ST. HELENA — Glancing into the rearview mirror, Peggy O’Kelly, owner of the St. Helena Olive Oil Co., saw a car behind her but thought little of it. The traffic ahead had stopped on Highway 29, a normal event. O’Kelly had noticed it and slowed to stop, but the driver behind her didn’t. When the vehicle crashed into hers, it was traveling at 45 mph, totaling her car and upending her life.
When she awoke in the hospital doctors told her the external scratches and bruises would heal, but what they diagnosed as a minor concussion at the time still remains as a haunting reminder of the traumatic event.
“After the accident doctors told me that I’d be fine with rest,” she said. “So I went home. I was busy with my business and was in the middle of negotiating a deal with investors to expand. But within a few days I knew something was really wrong. I just couldn’t think straight and I often felt emotional and unable to focus. Then one day I was driving with my daughters, and they said, ‘Mom, there’s something wrong with you, you’re not making any sense.’ That’s when I told myself, ‘I don’t care what these doctors are saying, there is something really, really wrong with me.’”
After repeated visits, however, O’Kelly’s doctors assured her that the effects of the concussion would not last much longer and that she’d soon be back to normal. She waited and tried to carry on.
Yet within a few months of the accident O’Kelly’s entire life had changed: She was forced to relinquish her downtown store in St. Helena and part with her longtime employees, and she was unable to complete her plans to expand the business, forgoing what had been a nearly completed investment deal. Bright light and even a few minutes of concentration had the potential to result in migraine-type headaches and intense fatigue. She remained undiagnosed and concerned.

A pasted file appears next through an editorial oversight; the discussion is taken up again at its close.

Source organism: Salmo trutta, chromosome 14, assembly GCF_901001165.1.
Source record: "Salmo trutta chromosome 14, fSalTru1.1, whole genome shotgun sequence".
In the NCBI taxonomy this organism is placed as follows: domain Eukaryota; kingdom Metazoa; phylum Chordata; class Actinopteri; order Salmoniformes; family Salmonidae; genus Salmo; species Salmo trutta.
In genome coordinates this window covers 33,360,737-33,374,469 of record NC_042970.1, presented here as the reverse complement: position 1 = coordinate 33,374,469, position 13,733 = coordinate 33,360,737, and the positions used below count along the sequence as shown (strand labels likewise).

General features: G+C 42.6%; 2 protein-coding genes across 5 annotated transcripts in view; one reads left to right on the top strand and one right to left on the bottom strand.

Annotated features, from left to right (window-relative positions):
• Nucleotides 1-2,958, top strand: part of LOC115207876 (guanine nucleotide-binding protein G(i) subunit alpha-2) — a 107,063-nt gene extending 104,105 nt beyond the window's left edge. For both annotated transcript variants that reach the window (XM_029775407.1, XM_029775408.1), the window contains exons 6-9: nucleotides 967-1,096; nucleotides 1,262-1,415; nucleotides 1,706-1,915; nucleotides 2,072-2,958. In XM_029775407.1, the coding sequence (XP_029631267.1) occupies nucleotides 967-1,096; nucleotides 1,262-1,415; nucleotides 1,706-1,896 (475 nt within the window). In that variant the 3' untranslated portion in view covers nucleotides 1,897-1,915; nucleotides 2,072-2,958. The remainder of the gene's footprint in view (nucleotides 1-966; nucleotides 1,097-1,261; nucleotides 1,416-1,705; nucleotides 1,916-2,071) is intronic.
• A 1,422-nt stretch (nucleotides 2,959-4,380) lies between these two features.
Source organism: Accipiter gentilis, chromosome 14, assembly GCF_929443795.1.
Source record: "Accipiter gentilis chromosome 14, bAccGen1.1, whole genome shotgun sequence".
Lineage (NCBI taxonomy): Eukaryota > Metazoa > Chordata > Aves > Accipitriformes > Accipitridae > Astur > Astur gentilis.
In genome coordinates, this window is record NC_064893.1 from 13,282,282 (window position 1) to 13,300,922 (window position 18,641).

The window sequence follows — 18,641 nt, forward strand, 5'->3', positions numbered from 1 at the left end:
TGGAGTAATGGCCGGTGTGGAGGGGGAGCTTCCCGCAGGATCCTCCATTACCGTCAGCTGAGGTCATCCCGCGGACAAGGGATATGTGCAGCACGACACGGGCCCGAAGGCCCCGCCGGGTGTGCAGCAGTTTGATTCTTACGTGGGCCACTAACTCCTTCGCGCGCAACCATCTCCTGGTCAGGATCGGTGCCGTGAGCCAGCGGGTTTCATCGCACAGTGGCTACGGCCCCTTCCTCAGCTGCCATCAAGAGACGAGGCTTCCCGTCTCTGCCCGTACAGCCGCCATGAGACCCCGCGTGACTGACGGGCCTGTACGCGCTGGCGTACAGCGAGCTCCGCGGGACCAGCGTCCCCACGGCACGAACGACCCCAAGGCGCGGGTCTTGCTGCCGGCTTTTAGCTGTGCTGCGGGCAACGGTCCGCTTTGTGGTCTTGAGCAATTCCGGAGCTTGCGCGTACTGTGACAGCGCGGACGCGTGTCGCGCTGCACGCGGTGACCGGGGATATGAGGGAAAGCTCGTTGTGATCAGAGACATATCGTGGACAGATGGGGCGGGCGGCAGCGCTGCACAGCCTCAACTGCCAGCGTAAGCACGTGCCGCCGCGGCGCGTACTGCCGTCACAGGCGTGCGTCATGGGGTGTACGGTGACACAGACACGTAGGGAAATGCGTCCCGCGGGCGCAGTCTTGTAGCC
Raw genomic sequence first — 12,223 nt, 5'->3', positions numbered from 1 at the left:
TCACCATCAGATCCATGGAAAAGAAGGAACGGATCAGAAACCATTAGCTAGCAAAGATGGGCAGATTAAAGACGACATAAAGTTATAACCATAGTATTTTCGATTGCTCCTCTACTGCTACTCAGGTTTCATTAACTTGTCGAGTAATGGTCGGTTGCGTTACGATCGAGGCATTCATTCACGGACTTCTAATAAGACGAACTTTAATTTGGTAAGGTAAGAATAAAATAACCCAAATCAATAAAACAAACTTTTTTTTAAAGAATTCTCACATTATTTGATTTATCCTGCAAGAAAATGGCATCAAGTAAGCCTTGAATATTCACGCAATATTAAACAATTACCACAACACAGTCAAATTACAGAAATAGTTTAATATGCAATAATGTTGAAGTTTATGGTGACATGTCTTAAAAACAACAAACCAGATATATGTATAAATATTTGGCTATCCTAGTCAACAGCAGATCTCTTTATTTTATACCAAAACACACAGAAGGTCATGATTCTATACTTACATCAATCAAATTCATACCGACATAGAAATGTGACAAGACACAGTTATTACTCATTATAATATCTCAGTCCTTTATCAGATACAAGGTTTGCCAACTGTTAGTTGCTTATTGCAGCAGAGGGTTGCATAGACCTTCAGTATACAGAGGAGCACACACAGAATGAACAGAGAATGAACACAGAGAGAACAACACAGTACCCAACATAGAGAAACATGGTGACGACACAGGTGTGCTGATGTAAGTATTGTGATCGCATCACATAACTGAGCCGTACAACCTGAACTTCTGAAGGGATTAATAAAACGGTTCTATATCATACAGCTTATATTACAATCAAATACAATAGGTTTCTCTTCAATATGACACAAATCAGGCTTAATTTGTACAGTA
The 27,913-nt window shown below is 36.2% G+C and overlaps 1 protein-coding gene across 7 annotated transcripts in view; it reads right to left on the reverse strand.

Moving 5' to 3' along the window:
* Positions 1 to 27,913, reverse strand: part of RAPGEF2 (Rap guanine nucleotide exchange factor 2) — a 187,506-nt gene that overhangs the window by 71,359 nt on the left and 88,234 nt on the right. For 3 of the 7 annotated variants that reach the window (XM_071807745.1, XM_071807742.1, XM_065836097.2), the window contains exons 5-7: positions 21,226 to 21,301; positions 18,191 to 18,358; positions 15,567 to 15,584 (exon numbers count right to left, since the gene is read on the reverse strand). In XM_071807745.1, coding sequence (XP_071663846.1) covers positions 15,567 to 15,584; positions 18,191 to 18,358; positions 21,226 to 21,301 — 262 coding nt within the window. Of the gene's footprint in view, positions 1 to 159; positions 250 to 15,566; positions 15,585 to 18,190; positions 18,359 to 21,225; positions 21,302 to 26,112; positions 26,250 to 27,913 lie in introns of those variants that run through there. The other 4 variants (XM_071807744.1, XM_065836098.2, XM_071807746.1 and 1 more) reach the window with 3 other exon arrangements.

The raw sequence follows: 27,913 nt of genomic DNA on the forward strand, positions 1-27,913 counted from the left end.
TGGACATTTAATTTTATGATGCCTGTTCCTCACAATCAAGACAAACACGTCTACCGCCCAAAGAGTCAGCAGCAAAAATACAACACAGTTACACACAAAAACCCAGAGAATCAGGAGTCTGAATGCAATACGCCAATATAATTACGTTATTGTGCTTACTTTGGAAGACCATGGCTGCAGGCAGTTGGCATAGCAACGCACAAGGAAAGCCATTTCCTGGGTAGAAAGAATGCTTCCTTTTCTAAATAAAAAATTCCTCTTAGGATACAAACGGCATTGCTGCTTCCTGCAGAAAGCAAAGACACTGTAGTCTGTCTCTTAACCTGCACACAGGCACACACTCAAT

“With a brain injury it’s not like a broken bone,” said O’Kelly. “There’s no outward sign of the condition and so people just see you and think, ‘Well, you look fine, so things are OK.’ But they’re not. Not at all.”
What O’Kelly eventually came to learn was that she’d suffered a traumatic brain injury. According to the Centers for Disease Control and Prevention, a TBI is caused by a bump, blow or jolt to the head or a penetrating head injury that disrupts the normal function of the brain with the severity ranging from a brief change in mental status or consciousness to an extended period of unconsciousness or amnesia after the injury. In the United States alone TBI contributes annually to a substantial number of deaths and cases of permanent disability, and in 2010, 2.5 million TBIs occurred either as an isolated injury or along with other injuries.
The National Institute of Neurological Disorders and Strokes reports that TBI is the leading cause of death and disability in children and young adults in the United States. Depending on the severity, TBI can have a lasting impact on quality of life, causing impaired thinking, decision-making and reasoning, loss of concentration, memory, movement and/or sensation (vision or hearing), emotional problems (personality changes, impulsivity, anxiety and depression) and even epilepsy.
O’Kelly’s old life had disintegrated and she felt unable to function. She was growing more desperate for answers.
“I finally called up a friend who’s a doctor in San Francisco,” she said. “He told me about Dr. Olcese. Working with Dr. O has been wonderful and brought with it a new level of healing.”
Rick Olcese is a clinical neuropsychologist with a private practice in Santa Rosa.
“My work with patients often begins with a neuropsychological evaluation,” he said. “Primarily I see patients who have suffered neurological injury, such as stroke, aneurism or brain tumor.”